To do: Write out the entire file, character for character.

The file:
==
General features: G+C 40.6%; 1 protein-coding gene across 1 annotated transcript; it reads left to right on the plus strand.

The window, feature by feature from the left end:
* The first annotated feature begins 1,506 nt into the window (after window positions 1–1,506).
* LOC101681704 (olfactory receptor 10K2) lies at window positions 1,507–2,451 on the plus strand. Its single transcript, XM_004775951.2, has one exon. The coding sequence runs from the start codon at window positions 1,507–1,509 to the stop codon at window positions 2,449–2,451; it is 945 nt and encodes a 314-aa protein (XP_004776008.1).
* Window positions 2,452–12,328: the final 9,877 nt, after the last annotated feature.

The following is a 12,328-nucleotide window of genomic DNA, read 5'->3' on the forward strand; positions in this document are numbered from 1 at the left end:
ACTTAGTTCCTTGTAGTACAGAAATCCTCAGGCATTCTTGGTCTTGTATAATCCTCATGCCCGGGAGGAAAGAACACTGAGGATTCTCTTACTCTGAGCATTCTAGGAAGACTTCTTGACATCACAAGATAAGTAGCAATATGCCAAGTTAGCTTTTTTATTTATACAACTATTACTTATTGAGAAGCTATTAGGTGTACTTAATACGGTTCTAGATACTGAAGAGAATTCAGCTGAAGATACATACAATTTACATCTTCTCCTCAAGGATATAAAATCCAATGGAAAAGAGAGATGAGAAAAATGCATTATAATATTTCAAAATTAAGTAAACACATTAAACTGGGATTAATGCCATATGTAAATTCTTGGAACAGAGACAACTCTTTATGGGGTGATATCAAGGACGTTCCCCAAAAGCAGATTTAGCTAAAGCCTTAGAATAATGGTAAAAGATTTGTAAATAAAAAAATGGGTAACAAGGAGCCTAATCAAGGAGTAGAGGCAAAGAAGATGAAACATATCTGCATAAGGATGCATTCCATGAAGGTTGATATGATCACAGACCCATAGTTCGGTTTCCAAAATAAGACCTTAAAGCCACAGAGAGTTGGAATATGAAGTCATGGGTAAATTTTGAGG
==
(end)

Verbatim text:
General features: G+C 40.6%; 1 protein-coding gene across 1 annotated transcript; it reads left to right on the plus strand.

The window, feature by feature from the left end:
* The first annotated feature begins 1,506 nt into the window (after window positions 1–1,506).
* LOC101681704 (olfactory receptor 10K2) lies at window positions 1,507–2,451 on the plus strand. Its single transcript, XM_004775951.2, has one exon. The coding sequence runs from the start codon at window positions 1,507–1,509 to the stop codon at window positions 2,449–2,451; it is 945 nt and encodes a 314-aa protein (XP_004776008.1).
* Window positions 2,452–12,328: the final 9,877 nt, after the last annotated feature.

The following is a 12,328-nucleotide window of genomic DNA, read 5'->3' on the forward strand; positions in this document are numbered from 1 at the left end:
ACTTAGTTCCTTGTAGTACAGAAATCCTCAGGCATTCTTGGTCTTGTATAATCCTCATGCCCGGGAGGAAAGAACACTGAGGATTCTCTTACTCTGAGCATTCTAGGAAGACTTCTTGACATCACAAGATAAGTAGCAATATGCCAAGTTAGCTTTTTTATTTATACAACTATTACTTATTGAGAAGCTATTAGGTGTACTTAATACGGTTCTAGATACTGAAGAGAATTCAGCTGAAGATACATACAATTTACATCTTCTCCTCAAGGATATAAAATCCAATGGAAAAGAGAGATGAGAAAAATGCATTATAATATTTCAAAATTAAGTAAACACATTAAACTGGGATTAATGCCATATGTAAATTCTTGGAACAGAGACAACTCTTTATGGGGTGATATCAAGGACGTTCCCCAAAAGCAGATTTAGCTAAAGCCTTAGAATAATGGTAAAAGATTTGTAAATAAAAAAATGGGTAACAAGGAGCCTAATCAAGGAGTAGAGGCAAAGAAGATGAAACATATCTGCATAAGGATGCATTCCATGAAGGTTGATATGATCACAGACCCATAGTTCGGTTTCCAAAATAAGACCTTAAAGCCACAGAGAGTTGGAATATGAAGTCATGGGTAAATTTTGAGG